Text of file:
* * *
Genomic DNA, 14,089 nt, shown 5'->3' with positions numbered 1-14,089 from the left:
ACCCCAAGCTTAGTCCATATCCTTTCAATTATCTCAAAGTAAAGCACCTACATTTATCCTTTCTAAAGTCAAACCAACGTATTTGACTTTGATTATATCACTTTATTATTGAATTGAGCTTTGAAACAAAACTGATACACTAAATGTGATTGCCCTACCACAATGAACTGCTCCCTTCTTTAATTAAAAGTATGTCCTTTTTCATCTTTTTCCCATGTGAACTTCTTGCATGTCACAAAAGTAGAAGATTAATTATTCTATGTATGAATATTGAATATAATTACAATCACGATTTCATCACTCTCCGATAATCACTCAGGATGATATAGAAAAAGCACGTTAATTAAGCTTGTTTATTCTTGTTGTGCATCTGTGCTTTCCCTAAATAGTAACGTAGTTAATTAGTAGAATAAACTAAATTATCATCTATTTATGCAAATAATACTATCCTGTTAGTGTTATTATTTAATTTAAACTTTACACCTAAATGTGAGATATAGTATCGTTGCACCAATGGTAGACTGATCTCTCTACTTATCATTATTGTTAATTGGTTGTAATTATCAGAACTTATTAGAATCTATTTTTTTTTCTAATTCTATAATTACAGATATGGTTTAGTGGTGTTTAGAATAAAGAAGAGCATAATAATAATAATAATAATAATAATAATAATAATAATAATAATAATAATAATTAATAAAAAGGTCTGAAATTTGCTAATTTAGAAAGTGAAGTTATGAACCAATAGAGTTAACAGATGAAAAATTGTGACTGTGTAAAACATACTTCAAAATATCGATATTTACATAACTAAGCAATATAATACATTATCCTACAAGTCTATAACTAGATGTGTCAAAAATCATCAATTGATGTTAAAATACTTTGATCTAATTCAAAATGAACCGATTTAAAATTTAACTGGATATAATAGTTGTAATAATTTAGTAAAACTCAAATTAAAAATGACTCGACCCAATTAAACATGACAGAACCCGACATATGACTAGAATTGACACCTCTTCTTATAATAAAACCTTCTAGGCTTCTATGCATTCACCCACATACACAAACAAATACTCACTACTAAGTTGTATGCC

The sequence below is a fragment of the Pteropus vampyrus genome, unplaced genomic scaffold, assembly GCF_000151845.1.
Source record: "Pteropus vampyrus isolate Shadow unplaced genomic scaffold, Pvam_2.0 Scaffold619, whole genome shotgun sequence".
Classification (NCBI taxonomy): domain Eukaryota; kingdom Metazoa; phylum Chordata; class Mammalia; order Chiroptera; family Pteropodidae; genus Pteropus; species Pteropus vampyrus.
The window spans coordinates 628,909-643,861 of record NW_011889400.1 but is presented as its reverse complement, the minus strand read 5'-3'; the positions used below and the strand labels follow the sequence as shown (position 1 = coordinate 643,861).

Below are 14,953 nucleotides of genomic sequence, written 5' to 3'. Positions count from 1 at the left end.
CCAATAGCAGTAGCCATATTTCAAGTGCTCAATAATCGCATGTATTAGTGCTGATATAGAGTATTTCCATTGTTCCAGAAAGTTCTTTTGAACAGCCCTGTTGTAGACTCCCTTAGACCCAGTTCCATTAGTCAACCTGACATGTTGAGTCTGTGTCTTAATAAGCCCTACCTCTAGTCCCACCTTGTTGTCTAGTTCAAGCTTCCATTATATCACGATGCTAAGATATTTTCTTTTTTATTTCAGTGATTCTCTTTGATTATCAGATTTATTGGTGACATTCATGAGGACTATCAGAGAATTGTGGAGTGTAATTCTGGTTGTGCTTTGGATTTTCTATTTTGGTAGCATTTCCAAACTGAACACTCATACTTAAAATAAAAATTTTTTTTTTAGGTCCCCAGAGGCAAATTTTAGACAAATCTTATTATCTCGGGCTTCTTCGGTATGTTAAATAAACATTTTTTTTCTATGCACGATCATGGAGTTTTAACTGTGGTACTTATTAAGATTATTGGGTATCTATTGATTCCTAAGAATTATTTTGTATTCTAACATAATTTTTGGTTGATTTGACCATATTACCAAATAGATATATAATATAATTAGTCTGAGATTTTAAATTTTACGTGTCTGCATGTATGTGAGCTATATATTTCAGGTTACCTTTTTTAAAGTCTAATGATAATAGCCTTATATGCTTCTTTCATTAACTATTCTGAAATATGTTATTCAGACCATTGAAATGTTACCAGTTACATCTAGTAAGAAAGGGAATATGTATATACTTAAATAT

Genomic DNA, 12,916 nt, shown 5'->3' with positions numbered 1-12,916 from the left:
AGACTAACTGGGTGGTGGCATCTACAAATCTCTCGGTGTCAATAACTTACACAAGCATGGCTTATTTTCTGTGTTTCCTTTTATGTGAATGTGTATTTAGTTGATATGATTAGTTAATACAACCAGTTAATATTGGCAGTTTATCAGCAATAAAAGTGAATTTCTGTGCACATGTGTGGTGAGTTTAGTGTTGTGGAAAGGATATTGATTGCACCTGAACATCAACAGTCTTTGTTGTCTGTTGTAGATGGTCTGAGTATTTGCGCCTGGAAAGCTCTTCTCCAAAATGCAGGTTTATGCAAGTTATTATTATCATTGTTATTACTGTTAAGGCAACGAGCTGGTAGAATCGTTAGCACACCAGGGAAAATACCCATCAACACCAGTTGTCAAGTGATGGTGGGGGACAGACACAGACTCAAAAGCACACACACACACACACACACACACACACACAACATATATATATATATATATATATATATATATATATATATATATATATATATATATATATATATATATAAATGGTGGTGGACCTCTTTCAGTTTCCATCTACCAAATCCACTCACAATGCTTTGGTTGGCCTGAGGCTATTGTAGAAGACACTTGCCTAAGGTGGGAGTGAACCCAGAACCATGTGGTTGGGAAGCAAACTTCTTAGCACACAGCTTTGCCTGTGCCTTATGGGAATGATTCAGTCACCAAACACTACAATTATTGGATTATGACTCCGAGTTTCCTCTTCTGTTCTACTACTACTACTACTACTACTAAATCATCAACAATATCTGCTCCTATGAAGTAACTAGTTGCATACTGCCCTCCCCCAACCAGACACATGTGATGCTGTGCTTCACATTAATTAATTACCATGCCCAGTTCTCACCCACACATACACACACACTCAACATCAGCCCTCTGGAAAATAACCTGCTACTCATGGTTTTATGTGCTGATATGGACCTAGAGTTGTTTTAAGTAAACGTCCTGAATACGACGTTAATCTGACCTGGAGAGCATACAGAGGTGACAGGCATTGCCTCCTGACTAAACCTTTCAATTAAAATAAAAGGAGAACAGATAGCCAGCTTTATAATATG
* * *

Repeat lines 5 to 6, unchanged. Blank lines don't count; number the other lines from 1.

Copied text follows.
Classification (NCBI taxonomy): domain Eukaryota; kingdom Metazoa; phylum Chordata; class Mammalia; order Chiroptera; family Pteropodidae; genus Pteropus; species Pteropus vampyrus.
The window spans coordinates 628,909-643,861 of record NW_011889400.1 but is presented as its reverse complement, the minus strand read 5'-3'; the positions used below and the strand labels follow the sequence as shown (position 1 = coordinate 643,861).